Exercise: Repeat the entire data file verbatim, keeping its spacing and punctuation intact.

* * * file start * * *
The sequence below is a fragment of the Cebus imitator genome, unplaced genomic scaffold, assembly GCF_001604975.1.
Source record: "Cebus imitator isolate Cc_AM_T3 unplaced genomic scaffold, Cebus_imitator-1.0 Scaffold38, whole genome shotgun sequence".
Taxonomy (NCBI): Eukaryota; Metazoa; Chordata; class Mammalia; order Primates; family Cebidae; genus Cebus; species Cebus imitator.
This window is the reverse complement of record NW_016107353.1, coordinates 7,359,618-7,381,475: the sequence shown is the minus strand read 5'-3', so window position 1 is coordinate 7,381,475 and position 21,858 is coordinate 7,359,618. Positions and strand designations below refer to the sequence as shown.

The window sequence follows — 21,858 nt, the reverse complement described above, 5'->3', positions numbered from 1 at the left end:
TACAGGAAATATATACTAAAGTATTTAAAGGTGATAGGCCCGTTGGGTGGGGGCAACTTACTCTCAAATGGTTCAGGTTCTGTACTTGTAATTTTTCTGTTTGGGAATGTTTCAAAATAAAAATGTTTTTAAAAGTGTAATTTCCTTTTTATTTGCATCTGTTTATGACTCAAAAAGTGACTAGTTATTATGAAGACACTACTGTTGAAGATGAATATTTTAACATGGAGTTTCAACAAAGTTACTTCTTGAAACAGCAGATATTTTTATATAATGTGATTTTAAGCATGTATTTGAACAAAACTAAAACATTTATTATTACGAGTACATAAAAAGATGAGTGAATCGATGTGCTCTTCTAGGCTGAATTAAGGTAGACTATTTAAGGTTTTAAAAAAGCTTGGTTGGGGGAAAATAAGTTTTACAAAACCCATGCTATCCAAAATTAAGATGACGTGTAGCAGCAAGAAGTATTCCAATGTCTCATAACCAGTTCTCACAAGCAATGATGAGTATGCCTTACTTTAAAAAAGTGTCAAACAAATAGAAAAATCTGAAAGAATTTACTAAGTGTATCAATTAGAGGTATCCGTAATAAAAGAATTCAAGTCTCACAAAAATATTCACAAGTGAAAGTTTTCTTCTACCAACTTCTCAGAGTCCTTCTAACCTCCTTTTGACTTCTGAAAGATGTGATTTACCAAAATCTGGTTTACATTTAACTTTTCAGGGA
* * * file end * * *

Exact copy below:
The sequence below is a fragment of the Cebus imitator genome, unplaced genomic scaffold, assembly GCF_001604975.1.
Source record: "Cebus imitator isolate Cc_AM_T3 unplaced genomic scaffold, Cebus_imitator-1.0 Scaffold38, whole genome shotgun sequence".
Taxonomy (NCBI): Eukaryota; Metazoa; Chordata; class Mammalia; order Primates; family Cebidae; genus Cebus; species Cebus imitator.
This window is the reverse complement of record NW_016107353.1, coordinates 7,359,618-7,381,475: the sequence shown is the minus strand read 5'-3', so window position 1 is coordinate 7,381,475 and position 21,858 is coordinate 7,359,618. Positions and strand designations below refer to the sequence as shown.

The window sequence follows — 21,858 nt, the reverse complement described above, 5'->3', positions numbered from 1 at the left end:
TACAGGAAATATATACTAAAGTATTTAAAGGTGATAGGCCCGTTGGGTGGGGGCAACTTACTCTCAAATGGTTCAGGTTCTGTACTTGTAATTTTTCTGTTTGGGAATGTTTCAAAATAAAAATGTTTTTAAAAGTGTAATTTCCTTTTTATTTGCATCTGTTTATGACTCAAAAAGTGACTAGTTATTATGAAGACACTACTGTTGAAGATGAATATTTTAACATGGAGTTTCAACAAAGTTACTTCTTGAAACAGCAGATATTTTTATATAATGTGATTTTAAGCATGTATTTGAACAAAACTAAAACATTTATTATTACGAGTACATAAAAAGATGAGTGAATCGATGTGCTCTTCTAGGCTGAATTAAGGTAGACTATTTAAGGTTTTAAAAAAGCTTGGTTGGGGGAAAATAAGTTTTACAAAACCCATGCTATCCAAAATTAAGATGACGTGTAGCAGCAAGAAGTATTCCAATGTCTCATAACCAGTTCTCACAAGCAATGATGAGTATGCCTTACTTTAAAAAAGTGTCAAACAAATAGAAAAATCTGAAAGAATTTACTAAGTGTATCAATTAGAGGTATCCGTAATAAAAGAATTCAAGTCTCACAAAAATATTCACAAGTGAAAGTTTTCTTCTACCAACTTCTCAGAGTCCTTCTAACCTCCTTTTGACTTCTGAAAGATGTGATTTACCAAAATCTGGTTTACATTTAACTTTTCAGGGA